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Second Miracle While in Cana

Second Miracle While in Cana

MARK 1:14, 15 LUKE 4:14, 15 JOHN 4:43-54



After some two days in Samaria, Jesus moves on to his home territory. He has had an extended preaching campaign in Judea, but he is not returning to Galilee to rest. Rather, he begins an even greater ministry in the land where he grew up. He might not expect to be well-received there, because as Jesus stated, “a prophet has no honor in his own homeland.” (John 4:44) Instead of staying with him, his disciples return home to their families and their former occupations.

What message does Jesus begin preaching? It is this: “The Kingdom of God has drawn near. Repent, and have faith in the good news.” (Mark 1:15) And what is the response? Actually, many Galileans receive Jesus well, giving him honor. This is not just because of his message. Some from Galilee were at the Passover in Jerusalem months before and saw the remarkable signs Jesus performed.​—John 2:23.

Where does Jesus begin his great Galilean ministry? Apparently in Cana, where he had once turned water into wine at a wedding feast. While there on this second occasion, Jesus learns of a lad who is very sick, at the point of death. He is the son of a government official of Herod Antipas, the king who later has John the Baptist beheaded. This official hears that Jesus has come out of Judea to Cana. So the man travels from his home in Capernaum to Cana to find Jesus. The grief-stricken official urges him: “Lord, come down before my young child dies.”​—John 4:49.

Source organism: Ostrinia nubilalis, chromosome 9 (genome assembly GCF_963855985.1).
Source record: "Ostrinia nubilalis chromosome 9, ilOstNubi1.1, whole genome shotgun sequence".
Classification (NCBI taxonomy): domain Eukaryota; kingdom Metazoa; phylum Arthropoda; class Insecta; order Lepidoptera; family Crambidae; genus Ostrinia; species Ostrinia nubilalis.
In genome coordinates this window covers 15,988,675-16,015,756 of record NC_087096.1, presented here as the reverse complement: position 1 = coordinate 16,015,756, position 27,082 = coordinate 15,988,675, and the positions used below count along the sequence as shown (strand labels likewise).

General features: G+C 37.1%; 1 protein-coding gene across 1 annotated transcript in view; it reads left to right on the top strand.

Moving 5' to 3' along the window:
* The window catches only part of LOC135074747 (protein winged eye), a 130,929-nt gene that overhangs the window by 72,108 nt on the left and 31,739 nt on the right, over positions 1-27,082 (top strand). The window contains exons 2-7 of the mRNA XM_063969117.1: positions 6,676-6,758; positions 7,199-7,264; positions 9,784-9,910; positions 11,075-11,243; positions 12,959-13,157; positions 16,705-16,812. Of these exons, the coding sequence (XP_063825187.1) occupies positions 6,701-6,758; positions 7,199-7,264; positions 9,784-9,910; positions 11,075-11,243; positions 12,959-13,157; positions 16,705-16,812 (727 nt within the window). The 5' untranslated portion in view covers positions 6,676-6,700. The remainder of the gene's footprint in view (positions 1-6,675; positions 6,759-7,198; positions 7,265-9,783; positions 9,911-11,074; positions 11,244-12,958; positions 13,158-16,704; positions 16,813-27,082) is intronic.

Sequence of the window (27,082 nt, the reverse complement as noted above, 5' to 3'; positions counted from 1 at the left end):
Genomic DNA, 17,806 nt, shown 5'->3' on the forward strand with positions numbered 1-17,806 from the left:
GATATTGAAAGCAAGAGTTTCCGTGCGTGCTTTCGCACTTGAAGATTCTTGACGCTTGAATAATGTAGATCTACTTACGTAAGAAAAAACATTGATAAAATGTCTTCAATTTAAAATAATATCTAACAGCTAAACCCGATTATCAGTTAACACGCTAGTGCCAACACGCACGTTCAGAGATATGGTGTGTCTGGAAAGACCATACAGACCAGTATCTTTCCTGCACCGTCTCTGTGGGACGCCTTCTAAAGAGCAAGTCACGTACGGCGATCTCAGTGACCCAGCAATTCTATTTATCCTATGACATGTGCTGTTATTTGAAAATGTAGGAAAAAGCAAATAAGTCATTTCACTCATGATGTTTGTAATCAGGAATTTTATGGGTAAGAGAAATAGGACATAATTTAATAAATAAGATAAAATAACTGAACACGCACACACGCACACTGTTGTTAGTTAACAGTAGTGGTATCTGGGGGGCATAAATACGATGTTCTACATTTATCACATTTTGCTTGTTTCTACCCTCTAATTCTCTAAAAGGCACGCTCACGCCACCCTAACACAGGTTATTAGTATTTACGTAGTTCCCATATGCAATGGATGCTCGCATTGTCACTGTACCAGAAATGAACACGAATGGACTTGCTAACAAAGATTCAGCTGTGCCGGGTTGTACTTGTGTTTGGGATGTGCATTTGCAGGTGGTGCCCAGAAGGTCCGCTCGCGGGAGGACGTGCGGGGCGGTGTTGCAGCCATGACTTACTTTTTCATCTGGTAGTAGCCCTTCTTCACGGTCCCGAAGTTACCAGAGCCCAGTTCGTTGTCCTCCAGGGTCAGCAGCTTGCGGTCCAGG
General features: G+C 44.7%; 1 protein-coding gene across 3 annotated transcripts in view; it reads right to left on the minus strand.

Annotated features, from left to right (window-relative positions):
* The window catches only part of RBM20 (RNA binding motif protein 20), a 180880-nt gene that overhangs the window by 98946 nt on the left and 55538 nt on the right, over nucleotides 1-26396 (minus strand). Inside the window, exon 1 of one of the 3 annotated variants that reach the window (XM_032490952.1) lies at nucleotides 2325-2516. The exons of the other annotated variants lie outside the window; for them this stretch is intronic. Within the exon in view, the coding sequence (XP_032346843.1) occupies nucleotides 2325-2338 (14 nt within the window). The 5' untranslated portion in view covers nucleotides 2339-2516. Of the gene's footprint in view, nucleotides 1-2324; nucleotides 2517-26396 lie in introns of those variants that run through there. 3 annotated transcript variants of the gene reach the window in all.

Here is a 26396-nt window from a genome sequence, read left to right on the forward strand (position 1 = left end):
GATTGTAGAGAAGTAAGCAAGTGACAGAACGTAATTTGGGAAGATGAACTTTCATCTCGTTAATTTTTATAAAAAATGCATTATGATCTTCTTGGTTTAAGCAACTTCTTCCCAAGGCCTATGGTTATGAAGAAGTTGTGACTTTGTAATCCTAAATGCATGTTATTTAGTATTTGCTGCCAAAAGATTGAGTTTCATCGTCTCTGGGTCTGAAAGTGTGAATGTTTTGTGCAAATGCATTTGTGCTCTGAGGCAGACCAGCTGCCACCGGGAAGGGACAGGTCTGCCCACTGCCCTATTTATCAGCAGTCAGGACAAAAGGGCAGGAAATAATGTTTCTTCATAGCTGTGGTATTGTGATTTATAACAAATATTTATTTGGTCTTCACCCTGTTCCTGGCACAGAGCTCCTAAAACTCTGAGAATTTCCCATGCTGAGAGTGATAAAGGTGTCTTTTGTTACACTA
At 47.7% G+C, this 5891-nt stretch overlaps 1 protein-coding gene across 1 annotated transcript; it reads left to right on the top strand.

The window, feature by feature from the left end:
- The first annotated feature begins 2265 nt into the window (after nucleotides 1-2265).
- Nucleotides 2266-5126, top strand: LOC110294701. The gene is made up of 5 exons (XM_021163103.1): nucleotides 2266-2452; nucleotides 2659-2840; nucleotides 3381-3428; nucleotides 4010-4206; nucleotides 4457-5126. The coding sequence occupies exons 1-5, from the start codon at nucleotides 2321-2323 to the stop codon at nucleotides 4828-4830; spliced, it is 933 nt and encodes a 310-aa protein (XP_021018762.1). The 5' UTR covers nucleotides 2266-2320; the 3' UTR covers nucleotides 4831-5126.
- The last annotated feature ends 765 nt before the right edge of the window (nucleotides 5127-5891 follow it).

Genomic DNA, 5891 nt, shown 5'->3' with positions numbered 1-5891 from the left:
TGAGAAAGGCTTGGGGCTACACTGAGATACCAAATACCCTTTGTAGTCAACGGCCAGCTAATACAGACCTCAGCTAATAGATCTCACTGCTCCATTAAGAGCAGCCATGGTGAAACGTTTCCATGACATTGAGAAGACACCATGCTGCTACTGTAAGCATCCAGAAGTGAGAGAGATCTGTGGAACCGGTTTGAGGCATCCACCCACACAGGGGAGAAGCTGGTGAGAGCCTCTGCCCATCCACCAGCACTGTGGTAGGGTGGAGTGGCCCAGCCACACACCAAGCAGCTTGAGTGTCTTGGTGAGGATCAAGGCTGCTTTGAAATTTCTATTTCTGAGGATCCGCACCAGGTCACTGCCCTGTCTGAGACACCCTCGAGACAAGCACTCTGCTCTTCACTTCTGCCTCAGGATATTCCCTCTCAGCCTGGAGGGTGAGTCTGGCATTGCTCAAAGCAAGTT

Jesus responds with a statement that must astonish the man: “Go your way; your son lives.” (John 4:50) Herod’s official believes Jesus and starts his return trip home. On the way he is met by his slaves, who have hurried to tell him good news. Yes, his son is alive and well! ‘When did he get better?’ he asks, trying to put the pieces together.

“The fever left him yesterday at the seventh hour,” they answer.​—John 4:52.

The official realizes that this is exactly when Jesus said, “Your son lives.” After that, both this man, who is wealthy enough to have slaves, and his entire household become disciples of Christ.

Cana is thus a place where Jesus twice performs miracles, turning water into wine and later curing the young boy from a distance of some 16 miles (26 km). These, of course, are not his only miracles. But this cure is significant because it marks his return to Galilee. He is clearly a prophet approved by God, yet to what extent will this ‘prophet be honored in his own homeland’?

That will become evident as Jesus heads home to Nazareth. What awaits him there?